The Teachers Service Commission (TSC) is set to recruit 5,000 teachers to fill vacant positions both in primary and secondary schools to support the 100 per cent transition of students from primary to secondary schools.
In an advert published in one of the local dailies, the commission wants to recruit 4,000 teachers in secondary schools, 1,000 teachers in primary schools and promotion and deployment of 1,000 already practising teachers.
Additionally, the commission will also need extra teachers to fill in the gap left behind by those exiting the system.
“The commission is also advertising 5,474 vacancies for primary and 1,100 vacancies for secondary schools to replace teachers who existed the service,” reads the advert.
The government has been planning to recruit extra teachers since early this year after engaging the teachers' unions on various occasions.
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In June, TSC Chief Executive Office Dr Nancy Macharia mentioned that the 100 per cent transition increased the demand for teachers in schools where there can be a shortage of at least 10 teachers.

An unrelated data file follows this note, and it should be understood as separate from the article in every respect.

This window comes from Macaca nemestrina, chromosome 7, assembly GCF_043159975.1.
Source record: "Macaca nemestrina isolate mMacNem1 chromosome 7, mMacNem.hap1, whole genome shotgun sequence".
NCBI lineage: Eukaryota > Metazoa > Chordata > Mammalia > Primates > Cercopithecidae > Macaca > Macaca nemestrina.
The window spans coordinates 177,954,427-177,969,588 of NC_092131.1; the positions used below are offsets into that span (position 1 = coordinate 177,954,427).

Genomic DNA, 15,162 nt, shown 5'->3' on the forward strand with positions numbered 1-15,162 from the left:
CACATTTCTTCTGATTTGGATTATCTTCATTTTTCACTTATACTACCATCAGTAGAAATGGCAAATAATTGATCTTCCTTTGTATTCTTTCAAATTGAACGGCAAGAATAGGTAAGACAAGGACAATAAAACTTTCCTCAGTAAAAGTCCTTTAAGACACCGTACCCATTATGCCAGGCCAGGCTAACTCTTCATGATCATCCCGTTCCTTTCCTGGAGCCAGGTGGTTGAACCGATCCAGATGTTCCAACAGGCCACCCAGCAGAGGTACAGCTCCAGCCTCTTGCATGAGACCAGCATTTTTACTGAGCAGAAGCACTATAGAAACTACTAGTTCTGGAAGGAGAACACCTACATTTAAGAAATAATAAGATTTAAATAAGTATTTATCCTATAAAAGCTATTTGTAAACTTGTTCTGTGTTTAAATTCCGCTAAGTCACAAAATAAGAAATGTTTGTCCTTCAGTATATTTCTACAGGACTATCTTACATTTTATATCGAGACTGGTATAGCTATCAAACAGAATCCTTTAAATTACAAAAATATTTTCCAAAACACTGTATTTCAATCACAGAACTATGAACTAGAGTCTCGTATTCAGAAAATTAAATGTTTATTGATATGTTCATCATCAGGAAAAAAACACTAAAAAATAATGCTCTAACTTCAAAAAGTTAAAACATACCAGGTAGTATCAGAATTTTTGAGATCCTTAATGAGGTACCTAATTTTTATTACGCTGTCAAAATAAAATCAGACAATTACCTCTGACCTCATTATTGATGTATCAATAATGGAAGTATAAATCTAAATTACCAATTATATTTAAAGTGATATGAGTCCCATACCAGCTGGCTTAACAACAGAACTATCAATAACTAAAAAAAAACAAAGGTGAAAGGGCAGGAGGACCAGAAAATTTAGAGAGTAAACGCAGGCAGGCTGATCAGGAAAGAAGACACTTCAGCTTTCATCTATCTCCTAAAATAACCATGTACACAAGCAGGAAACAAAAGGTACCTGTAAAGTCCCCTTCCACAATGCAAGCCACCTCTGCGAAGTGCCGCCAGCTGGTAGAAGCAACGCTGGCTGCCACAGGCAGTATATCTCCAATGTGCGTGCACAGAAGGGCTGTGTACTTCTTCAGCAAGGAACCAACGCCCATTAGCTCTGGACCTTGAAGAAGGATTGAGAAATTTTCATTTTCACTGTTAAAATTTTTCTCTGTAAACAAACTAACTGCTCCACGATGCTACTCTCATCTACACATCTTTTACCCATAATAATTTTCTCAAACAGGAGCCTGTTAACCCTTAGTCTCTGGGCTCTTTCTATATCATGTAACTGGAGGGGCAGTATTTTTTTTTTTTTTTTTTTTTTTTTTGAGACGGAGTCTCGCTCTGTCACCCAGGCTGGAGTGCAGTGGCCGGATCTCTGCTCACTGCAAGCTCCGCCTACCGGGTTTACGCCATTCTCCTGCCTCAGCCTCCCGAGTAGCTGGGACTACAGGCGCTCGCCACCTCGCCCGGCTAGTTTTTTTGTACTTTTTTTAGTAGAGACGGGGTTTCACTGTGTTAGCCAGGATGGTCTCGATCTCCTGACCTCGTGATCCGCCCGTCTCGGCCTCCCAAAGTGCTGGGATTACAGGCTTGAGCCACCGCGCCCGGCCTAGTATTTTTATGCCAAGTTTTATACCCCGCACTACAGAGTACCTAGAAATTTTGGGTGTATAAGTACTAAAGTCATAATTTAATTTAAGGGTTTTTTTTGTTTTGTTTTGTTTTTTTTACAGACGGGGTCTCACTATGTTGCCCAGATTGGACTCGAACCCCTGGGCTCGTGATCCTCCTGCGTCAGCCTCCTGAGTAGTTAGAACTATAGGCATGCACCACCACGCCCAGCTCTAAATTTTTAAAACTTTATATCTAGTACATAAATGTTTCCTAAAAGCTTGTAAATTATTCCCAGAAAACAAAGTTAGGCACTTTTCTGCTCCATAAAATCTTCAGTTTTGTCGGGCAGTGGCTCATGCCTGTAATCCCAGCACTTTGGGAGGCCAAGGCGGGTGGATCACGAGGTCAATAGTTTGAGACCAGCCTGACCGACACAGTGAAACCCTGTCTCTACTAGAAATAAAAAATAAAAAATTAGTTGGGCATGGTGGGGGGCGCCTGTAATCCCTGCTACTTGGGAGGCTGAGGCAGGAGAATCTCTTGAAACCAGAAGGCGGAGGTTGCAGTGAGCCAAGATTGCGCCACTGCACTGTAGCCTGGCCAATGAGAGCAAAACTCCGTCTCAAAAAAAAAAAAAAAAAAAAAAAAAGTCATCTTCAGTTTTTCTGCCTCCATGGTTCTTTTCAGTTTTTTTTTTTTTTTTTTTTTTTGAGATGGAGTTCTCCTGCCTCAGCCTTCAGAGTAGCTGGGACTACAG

“The 100 per cent transition is a government programme to accelerate access to secondary education. As a result of the programme, many of our youth who would have otherwise missed an opportunity for secondary education are now in school. Due to the huge success in enrolment of learners, many secondary schools have had to start additional streams,” said Macharia earlier this year.
This will require the national Treasury to channel Sh2 billion to employ an additional 5, 000 teachers both in Primary and secondary schools.
However, 5000 teachers are still a small step in the right direction as the country grapples with a national shortage of about 85, 000 teachers, especially in secondary schools.
Even though the country has at least 300,000 trained and registered teachers according to TSC, the education sector still struggles to meet the pupil-teacher ratio of 40:1.
According to TSC, about 44 teachers, retire, die, or resign daily adding to the increased challenge of having a shortage. Low pay, poor working conditions and long working hours also contribute to many teachers exiting the profession.
Last year TSC projected the shortages are expected to rise to 84,478 for secondary schools and 34,941 for primary schools by 2023.